Australia’s wild blockbuster king claims May as The Spool’s Filmmaker of the Month. Join us all, you Children of the Revolution!
Baz Luhrmann is a blockbuster-scale filmmaker and a proudly idiosyncratic one. He did not just adapt Romeo and Juliet to the screen and set it in contemporary times—he made it a full-on heroic bloodshed picture, a descendant of John Woo as much as William Shakespeare. The director did not just put millions into The Great Gatsby, he turned it into a hyperreal extravaganza. He created a world whose intensity and grandiosity mirror the persona Gatsby hopes will build him the world he wants. Luhrmann didn’t settle for a bland telling of Elvis Presley’s life and times. Instead, he invoked and warped the iconography of Ed Herron, C.C. Beck, and Mac Raboy’s Captain Marvel Jr.—a superhero Presley loved to the point that he used him as a style template.
Luhrmann has an eye for indelible imagery and an ear for how music—especially contemporary rock and pop—can weave into a film, whether as an explicit part of the story (as in Elvis and Moulin Rouge!) or as part of the sensory experience (as in The Great Gatsby).
He’s also a fearless filmmaker. For example, he recreated the jukebox musical by bringing a mashup sensibility to Moulin Rouge! The film recasts everything from Elton John’s “Your Song” to Nirvana’s “Smells Like Teen Spirit” in ways that honor their originals while putting them in entirely new contexts. Similarly, who but Luhrmann would look at the literary classic Gatsby and think it would be natural to be filmed and presented in 3-D? Moreover, he made the format work, something most films had struggled with in the wake of Avatar’s revitalization of the format.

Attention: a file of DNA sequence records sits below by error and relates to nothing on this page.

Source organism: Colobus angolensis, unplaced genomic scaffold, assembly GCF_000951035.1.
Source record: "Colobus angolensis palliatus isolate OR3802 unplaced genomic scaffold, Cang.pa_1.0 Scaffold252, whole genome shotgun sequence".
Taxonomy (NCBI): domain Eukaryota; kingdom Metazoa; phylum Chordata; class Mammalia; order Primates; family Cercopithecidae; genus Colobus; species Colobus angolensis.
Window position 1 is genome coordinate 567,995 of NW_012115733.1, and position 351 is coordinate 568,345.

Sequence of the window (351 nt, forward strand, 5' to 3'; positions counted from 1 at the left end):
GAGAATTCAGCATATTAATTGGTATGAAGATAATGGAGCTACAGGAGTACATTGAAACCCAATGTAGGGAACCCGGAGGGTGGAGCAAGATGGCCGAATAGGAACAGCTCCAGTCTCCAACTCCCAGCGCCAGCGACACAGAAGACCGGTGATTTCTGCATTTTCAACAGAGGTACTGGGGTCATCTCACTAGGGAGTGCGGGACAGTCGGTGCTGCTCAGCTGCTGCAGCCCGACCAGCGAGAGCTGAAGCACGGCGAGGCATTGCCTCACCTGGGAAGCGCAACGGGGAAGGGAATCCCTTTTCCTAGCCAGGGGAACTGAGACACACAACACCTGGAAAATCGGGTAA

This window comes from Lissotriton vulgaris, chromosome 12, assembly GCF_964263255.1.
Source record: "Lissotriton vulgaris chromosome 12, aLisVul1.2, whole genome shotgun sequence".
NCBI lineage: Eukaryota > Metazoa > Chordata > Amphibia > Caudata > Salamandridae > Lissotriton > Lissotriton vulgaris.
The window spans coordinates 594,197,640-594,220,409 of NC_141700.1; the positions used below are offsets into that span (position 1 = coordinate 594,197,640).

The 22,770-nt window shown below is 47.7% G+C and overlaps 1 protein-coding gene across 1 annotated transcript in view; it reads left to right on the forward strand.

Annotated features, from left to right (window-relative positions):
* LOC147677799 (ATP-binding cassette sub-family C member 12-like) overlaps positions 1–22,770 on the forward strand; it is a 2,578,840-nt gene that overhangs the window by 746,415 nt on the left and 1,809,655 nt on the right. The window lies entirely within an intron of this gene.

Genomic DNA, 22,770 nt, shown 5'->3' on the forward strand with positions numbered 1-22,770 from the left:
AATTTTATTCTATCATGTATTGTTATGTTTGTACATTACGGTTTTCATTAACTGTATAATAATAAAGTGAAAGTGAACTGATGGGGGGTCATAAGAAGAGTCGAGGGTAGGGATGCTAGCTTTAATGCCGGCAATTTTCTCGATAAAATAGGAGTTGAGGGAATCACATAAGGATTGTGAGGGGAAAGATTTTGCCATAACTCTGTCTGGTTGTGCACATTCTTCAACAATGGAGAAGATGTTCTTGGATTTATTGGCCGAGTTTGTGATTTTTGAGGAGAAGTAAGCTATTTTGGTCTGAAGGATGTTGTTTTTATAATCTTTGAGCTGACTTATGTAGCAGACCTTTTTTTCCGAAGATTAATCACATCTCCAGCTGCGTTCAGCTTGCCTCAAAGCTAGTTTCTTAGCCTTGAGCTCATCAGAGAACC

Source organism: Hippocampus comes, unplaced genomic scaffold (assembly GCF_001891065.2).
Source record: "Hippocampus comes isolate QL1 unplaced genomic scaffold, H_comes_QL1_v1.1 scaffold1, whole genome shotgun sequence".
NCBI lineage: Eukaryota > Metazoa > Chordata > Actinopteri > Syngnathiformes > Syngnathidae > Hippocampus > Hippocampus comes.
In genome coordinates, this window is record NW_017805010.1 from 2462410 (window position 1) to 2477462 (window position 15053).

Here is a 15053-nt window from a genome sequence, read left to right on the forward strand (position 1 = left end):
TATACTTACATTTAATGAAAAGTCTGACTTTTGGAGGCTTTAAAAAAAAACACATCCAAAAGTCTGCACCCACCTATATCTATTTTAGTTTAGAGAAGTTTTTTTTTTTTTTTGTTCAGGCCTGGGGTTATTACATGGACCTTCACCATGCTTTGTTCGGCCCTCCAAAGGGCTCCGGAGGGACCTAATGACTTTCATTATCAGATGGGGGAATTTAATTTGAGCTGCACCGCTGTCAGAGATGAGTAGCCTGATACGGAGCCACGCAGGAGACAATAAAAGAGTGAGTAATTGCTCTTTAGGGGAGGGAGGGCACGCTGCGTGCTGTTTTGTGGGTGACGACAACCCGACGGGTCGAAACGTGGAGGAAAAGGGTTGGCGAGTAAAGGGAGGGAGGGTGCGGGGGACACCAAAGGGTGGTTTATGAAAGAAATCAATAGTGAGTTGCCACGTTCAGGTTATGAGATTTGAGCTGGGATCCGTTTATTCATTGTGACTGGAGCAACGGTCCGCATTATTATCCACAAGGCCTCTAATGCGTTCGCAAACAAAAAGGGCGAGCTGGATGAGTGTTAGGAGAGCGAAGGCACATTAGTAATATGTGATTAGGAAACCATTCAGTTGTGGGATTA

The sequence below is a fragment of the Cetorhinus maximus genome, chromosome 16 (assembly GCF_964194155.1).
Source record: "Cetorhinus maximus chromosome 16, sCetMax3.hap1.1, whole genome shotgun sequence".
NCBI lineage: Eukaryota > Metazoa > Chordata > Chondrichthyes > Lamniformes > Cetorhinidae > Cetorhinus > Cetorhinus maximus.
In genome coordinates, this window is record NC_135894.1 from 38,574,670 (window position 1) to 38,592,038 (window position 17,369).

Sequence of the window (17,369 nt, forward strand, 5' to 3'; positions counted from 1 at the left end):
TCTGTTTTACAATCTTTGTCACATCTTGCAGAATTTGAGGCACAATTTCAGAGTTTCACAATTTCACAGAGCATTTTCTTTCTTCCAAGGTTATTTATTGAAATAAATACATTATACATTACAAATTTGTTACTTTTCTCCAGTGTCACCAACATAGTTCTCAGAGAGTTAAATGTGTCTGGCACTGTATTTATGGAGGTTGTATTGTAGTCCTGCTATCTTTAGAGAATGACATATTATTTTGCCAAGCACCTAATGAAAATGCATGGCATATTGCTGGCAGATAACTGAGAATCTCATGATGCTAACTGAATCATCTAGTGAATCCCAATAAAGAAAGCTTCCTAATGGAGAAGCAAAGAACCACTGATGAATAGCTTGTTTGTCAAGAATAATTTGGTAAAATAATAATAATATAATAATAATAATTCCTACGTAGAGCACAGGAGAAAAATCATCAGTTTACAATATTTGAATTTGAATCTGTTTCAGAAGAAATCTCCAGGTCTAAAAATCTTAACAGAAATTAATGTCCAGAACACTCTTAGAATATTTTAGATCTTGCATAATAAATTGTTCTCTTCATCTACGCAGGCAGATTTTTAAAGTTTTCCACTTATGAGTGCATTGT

However, even with all the whiz-bang technology, visual sumptuousness, and all-encompassing music and sound design, Luhrmann ensures his actors pop. For instance, consider Austin Butler’s cache pre and post-Elvis. Look how the likes of Elizabeth Debicki and Isla Fischer crackle with playfulness in Gatsby. Even in his least enthusiastically greeted Australia, critics took positive note of the lead performances by Hugh Jackman and Nicole Kidman. He’s one of the most style-forward directors of his generation. Yet, he never loses sight of his performers and makes sure the audience doesn’t either.
His work is entirely itself. It repulses and enthralls. His excess has repeatedly proven his greatest strength and his most significant handicap. Luhrmann can never do anything halfway. That kind of commitment demands our attention. That’s why we’re giving it, and Luhrmann, the entire month of May.
The Films of Baz Luhrmann: